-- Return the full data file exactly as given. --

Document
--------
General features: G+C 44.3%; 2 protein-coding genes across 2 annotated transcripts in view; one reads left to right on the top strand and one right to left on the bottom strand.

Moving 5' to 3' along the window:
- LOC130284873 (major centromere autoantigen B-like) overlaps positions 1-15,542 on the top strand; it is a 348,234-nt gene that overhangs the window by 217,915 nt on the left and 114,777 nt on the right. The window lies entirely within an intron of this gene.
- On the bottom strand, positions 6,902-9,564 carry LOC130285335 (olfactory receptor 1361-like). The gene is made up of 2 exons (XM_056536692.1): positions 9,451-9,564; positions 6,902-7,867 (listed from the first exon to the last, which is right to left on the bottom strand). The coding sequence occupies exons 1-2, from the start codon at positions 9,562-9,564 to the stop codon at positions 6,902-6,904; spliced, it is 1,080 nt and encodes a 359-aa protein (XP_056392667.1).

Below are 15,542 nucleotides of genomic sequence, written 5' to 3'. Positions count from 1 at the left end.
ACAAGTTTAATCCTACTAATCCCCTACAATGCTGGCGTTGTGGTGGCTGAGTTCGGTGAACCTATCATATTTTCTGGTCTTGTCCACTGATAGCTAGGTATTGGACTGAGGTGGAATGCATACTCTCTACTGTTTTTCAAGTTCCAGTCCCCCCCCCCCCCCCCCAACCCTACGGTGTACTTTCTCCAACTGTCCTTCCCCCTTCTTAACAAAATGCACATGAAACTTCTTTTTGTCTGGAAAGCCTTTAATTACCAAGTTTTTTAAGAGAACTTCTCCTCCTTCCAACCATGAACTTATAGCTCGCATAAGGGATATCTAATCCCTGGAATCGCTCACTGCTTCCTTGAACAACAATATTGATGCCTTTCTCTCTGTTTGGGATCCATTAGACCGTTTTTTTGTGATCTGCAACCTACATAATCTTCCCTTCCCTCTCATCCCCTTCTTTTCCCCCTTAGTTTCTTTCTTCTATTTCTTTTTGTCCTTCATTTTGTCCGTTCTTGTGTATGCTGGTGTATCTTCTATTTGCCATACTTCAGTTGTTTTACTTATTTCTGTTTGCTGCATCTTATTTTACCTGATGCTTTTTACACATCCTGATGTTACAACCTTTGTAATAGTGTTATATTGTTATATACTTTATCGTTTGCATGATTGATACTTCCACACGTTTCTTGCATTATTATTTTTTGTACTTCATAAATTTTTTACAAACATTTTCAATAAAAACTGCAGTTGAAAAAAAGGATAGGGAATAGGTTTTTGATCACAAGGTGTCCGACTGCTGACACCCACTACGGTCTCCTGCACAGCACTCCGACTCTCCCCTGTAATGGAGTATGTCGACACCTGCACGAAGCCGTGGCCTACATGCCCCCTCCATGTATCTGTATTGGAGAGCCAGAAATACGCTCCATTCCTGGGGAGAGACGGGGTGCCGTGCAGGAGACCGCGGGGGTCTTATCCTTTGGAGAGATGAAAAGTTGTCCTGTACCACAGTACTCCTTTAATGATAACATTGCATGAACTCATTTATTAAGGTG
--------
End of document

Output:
General features: G+C 44.3%; 2 protein-coding genes across 2 annotated transcripts in view; one reads left to right on the top strand and one right to left on the bottom strand.

Moving 5' to 3' along the window:
- LOC130284873 (major centromere autoantigen B-like) overlaps positions 1-15,542 on the top strand; it is a 348,234-nt gene that overhangs the window by 217,915 nt on the left and 114,777 nt on the right. The window lies entirely within an intron of this gene.
- On the bottom strand, positions 6,902-9,564 carry LOC130285335 (olfactory receptor 1361-like). The gene is made up of 2 exons (XM_056536692.1): positions 9,451-9,564; positions 6,902-7,867 (listed from the first exon to the last, which is right to left on the bottom strand). The coding sequence occupies exons 1-2, from the start codon at positions 9,562-9,564 to the stop codon at positions 6,902-6,904; spliced, it is 1,080 nt and encodes a 359-aa protein (XP_056392667.1).

Below are 15,542 nucleotides of genomic sequence, written 5' to 3'. Positions count from 1 at the left end.
ACAAGTTTAATCCTACTAATCCCCTACAATGCTGGCGTTGTGGTGGCTGAGTTCGGTGAACCTATCATATTTTCTGGTCTTGTCCACTGATAGCTAGGTATTGGACTGAGGTGGAATGCATACTCTCTACTGTTTTTCAAGTTCCAGTCCCCCCCCCCCCCCCCCAACCCTACGGTGTACTTTCTCCAACTGTCCTTCCCCCTTCTTAACAAAATGCACATGAAACTTCTTTTTGTCTGGAAAGCCTTTAATTACCAAGTTTTTTAAGAGAACTTCTCCTCCTTCCAACCATGAACTTATAGCTCGCATAAGGGATATCTAATCCCTGGAATCGCTCACTGCTTCCTTGAACAACAATATTGATGCCTTTCTCTCTGTTTGGGATCCATTAGACCGTTTTTTTGTGATCTGCAACCTACATAATCTTCCCTTCCCTCTCATCCCCTTCTTTTCCCCCTTAGTTTCTTTCTTCTATTTCTTTTTGTCCTTCATTTTGTCCGTTCTTGTGTATGCTGGTGTATCTTCTATTTGCCATACTTCAGTTGTTTTACTTATTTCTGTTTGCTGCATCTTATTTTACCTGATGCTTTTTACACATCCTGATGTTACAACCTTTGTAATAGTGTTATATTGTTATATACTTTATCGTTTGCATGATTGATACTTCCACACGTTTCTTGCATTATTATTTTTTGTACTTCATAAATTTTTTACAAACATTTTCAATAAAAACTGCAGTTGAAAAAAAGGATAGGGAATAGGTTTTTGATCACAAGGTGTCCGACTGCTGACACCCACTACGGTCTCCTGCACAGCACTCCGACTCTCCCCTGTAATGGAGTATGTCGACACCTGCACGAAGCCGTGGCCTACATGCCCCCTCCATGTATCTGTATTGGAGAGCCAGAAATACGCTCCATTCCTGGGGAGAGACGGGGTGCCGTGCAGGAGACCGCGGGGGTCTTATCCTTTGGAGAGATGAAAAGTTGTCCTGTACCACAGTACTCCTTTAATGATAACATTGCATGAACTCATTTATTAAGGTG